FREEHOLD, NJ – Senator Declan O’Scanlon (R-Monmouth) today renewed his call for Governor Phil Murphy to remove the 10 p.m. indoor dining curfew.
“Our restaurants have been suffering massive economic hits since March with seemingly no end in sight to 25% capacity restrictions and the 10 p.m. indoor dining curfew. But time and again the industry has proven that they are not the nexus for new COVID-19 outbreaks,” said O’Scanlon. “Restaurants as a whole have followed the rules and restrictions laid out for them, they’ve endeavored to make their establishments as safe as possible to protect their patrons and staff. They deserve an increase in capacity to 50% (at 25% now) and the removal of the curfew evidenced by the lack of outbreaks traced back to restaurants.”
In early November the administration signed an executive order barring restaurants, bars, and other establishments from operating indoor dining between 10 p.m. and 5 a.m.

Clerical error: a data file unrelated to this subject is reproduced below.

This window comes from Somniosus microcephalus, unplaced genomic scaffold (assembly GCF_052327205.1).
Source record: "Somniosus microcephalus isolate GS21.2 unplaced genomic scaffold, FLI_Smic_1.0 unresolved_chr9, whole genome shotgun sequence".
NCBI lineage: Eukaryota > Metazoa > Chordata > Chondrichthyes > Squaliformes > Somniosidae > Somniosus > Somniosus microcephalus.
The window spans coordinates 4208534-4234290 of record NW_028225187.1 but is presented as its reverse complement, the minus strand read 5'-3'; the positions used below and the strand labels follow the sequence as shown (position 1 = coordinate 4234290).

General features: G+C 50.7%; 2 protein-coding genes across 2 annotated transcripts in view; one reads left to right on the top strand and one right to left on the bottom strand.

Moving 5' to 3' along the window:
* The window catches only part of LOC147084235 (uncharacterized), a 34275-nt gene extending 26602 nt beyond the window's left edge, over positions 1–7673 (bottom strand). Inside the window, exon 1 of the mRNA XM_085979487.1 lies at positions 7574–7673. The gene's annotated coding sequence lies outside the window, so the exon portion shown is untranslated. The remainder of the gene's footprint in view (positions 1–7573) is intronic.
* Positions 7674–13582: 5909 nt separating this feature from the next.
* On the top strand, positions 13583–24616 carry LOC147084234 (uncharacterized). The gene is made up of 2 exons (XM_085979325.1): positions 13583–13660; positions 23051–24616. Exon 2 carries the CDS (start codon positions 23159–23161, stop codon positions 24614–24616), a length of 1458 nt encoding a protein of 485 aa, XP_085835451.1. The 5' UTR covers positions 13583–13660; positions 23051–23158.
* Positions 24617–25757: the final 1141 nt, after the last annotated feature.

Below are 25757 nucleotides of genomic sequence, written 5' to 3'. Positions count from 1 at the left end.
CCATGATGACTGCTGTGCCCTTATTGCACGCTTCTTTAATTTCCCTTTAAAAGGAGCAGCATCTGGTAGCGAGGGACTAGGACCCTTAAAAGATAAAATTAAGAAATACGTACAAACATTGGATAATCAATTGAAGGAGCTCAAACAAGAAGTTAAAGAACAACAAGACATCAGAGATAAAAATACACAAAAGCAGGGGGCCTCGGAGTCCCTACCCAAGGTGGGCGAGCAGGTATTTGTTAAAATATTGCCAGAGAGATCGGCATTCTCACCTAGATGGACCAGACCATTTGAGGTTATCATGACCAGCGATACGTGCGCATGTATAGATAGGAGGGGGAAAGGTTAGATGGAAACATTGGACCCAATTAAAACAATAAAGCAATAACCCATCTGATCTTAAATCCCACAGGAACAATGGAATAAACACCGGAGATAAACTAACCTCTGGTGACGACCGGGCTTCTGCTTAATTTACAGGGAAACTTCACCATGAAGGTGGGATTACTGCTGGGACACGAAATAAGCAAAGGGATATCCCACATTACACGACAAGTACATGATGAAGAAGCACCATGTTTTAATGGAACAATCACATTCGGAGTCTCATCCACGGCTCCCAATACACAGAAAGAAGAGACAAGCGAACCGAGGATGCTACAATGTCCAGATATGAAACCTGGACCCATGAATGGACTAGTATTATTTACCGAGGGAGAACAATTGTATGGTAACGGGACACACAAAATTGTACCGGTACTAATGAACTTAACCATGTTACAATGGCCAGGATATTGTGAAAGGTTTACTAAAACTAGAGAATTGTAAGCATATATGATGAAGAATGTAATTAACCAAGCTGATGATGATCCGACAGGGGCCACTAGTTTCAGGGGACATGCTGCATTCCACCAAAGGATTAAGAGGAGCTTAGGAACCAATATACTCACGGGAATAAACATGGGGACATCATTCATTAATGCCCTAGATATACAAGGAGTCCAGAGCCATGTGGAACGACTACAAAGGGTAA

“We need to take this action before the Super Bowl. Possibly throwing diners out during the 4th quarter is sure to cause many who might have gone to an establishment to watch the game–to stay home or go to an unregulated, large house party instead. The exact opposite of what we should be encouraging right now. If you look at the metrics of the other northeast states, there is no correlation overall for the 25-50% capacity and number of cases. Even with our business killing, draconian 25% limit we fare no better than our surrounding northeast states from a health perspective.”
O’Scanlon has been an outspoken critic of the Governor’s continued imposition of 25% indoor dining capacity along with the 10 p.m. curfew.
“As we’ve said time and again, we should be encouraging people to go to restaurants that have ventilation and safety measures in place instead of congregating in large groups in private house settings. We have a consistent record in the state of stabilizing our rate of transmission and further, of contact tracing that shows definitively that restaurants are not the source of new outbreaks. They have been struggling for months, patiently implementing new safety protocols and complying with the administration’s executive orders. If anyone has proven they are deserving–and capable–of some safe restriction removal, it’s this industry.”